After the cold storm, we got a hard freeze, but the last few days have been nice: sunny and in the 50s.
Laredo has put on a bit of a hay gut with his winter coat, which isn’t helping with his energy level. Yesterday I worked on trotting. We would trot for a few minutes and get some good things done, then stop for a long rest. It’s actually surprising how difficult it is for me to really let him rest. I find after we come to a stop I am always wanting to work on something (soft feel, yield the hind, step the front over, whatever) mere seconds after we stop. Really just sitting on his back and letting him absorb what we just did takes some effort.
But the resting is having a positive impact. Laredo did not shut down at all during the course of the ride, and although at the very end he was starting to seem fatigued, even late in the ride we were accomplishing a lot. I worked on a figure eight pattern that involved trotting one half and walking the other, and tried to make all turns and transitions without the reins. It didn’t work all the time, but we had several full circuits where I didn’t use my hands.
Ride Time: 0:50
Today we had a great ride. It was a beautiful afternoon, and we started with something auspicious Although I didn’t mention this at the time, on Saturday we had a bit of a milestone moment with Laredo. I was able to bridle him without unbuckling the headstall. I slipped it over his ears like you do with most horses. We’ve been working up to this for a long time, and I’ve found the key is taking a long, long time to sooth him between when you take his halter off and before you offer him the bit.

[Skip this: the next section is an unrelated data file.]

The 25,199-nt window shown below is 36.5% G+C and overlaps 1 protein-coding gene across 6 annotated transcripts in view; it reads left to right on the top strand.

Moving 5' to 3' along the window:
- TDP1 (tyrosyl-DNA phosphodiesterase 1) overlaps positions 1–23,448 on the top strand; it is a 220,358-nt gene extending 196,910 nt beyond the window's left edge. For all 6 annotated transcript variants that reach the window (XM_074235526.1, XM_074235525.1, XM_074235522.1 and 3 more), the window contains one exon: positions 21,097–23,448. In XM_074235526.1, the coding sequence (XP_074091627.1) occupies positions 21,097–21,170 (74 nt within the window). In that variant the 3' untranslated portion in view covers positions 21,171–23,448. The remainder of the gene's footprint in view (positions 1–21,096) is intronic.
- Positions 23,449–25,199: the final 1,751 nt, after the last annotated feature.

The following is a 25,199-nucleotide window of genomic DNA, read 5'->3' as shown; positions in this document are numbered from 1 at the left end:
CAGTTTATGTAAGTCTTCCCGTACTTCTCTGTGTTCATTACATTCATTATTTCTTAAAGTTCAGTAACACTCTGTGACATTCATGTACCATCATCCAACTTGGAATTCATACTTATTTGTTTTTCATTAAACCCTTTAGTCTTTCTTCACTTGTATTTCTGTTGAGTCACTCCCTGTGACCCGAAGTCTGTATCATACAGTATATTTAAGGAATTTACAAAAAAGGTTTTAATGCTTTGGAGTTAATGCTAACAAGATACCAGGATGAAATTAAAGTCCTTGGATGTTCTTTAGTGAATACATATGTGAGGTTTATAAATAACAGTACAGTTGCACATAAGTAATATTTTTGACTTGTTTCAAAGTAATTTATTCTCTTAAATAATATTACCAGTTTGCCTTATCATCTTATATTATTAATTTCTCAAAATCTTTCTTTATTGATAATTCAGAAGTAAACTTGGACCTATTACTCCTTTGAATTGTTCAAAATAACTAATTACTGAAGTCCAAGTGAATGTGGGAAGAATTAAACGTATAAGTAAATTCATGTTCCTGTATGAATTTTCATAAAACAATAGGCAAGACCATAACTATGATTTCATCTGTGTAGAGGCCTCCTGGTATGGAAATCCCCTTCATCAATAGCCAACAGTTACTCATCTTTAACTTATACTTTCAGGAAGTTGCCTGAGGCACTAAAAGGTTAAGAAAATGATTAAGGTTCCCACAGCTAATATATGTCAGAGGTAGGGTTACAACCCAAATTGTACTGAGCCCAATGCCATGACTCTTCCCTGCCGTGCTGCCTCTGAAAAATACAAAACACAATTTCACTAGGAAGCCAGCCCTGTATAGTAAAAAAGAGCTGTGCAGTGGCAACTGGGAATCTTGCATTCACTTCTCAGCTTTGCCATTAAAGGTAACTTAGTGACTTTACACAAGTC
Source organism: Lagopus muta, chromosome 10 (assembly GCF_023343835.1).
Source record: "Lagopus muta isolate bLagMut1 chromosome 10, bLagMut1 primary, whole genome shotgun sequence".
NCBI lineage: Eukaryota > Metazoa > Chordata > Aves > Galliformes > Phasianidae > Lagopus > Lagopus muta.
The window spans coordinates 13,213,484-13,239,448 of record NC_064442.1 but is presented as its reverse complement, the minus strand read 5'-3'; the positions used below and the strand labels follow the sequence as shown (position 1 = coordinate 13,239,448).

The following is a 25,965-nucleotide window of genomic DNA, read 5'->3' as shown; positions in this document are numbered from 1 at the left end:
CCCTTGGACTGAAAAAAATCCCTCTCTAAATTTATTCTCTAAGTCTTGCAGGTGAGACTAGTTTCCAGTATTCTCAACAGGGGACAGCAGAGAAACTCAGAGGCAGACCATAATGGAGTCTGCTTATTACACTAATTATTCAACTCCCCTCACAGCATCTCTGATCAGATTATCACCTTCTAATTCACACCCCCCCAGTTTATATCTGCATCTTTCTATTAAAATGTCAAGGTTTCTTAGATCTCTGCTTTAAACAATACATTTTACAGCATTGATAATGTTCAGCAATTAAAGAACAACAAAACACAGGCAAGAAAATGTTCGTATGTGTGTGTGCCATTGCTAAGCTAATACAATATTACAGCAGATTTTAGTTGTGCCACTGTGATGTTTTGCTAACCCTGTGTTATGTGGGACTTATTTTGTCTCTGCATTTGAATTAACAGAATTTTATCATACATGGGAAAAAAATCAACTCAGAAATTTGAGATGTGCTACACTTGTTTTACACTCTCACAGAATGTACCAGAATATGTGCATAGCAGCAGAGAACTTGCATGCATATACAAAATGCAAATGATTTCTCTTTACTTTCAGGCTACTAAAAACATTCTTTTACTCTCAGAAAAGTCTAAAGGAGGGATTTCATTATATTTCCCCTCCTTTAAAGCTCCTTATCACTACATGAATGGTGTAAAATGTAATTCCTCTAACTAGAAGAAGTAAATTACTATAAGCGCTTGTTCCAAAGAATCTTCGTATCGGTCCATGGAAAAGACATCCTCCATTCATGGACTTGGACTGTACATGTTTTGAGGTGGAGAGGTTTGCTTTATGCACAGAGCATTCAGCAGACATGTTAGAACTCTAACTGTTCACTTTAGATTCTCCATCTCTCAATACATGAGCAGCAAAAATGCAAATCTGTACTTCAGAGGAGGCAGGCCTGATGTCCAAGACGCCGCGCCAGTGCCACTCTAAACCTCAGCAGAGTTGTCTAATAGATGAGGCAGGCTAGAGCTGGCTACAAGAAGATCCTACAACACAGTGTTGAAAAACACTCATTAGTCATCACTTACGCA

I succeeded in bridling him without unbuckling the headstall again today, and we headed out to the strip. There were fertilizer tanks parked all along the bean field, so we started by investigating those and doing some groundwork. Then I swung on and we walked around a little. Again, I’m amazed at how much I can use my weight to influence Laredo’s direction. He’s smaller and less physically developed than our other horses, and hasn’t ever learned not to pay attention to his rider’s position. When I shift he just shifts with me. It’s like magic.
I spent a huge portion of our ride on an utterly loose rein. After lots of walking and trotting, we ventured out into the soybean field with Brian and Bear. We had a number of long, long trots, during which Laredo never got forward or chargey. I was prepared to circle him if he got too goey, but it never happened. He also wasn’t sluggish. We’d go way way out into the soybean field and trot all the way back to the barn. Laredo just trucked along like a trooper the whole time. When we got to the top of the strip, I let him rest.
At the end of the day, I did a few runs at the lope. Yesterday he was great about loping, but today he was pretty tired. He picked it up okay, but didn’t stay in it for long. One thing Martin Black talked about with the young horses at the clinic is to not nag them for doing what you want them to do. So when you have a young horse who isn’t entirely comfortable at the lope, don’t ask him to lope then kick him to keep him in the lope. Let him lope and while he’s loping, remove all pressure. When he stops loping, reward him with a rest. Only then should you ask him to lope again.
This goes against what most people think. I can’t count the number of times I’ve heard riding instructors yell, “Don’t let him drop it.” Today (and yesterday) I let Laredo drop the lope, and rest, in hopes this will make him more inclined to pick it up the next time I ask for it.
Ride Time: 1:00
Horseback hours YTD: 137:35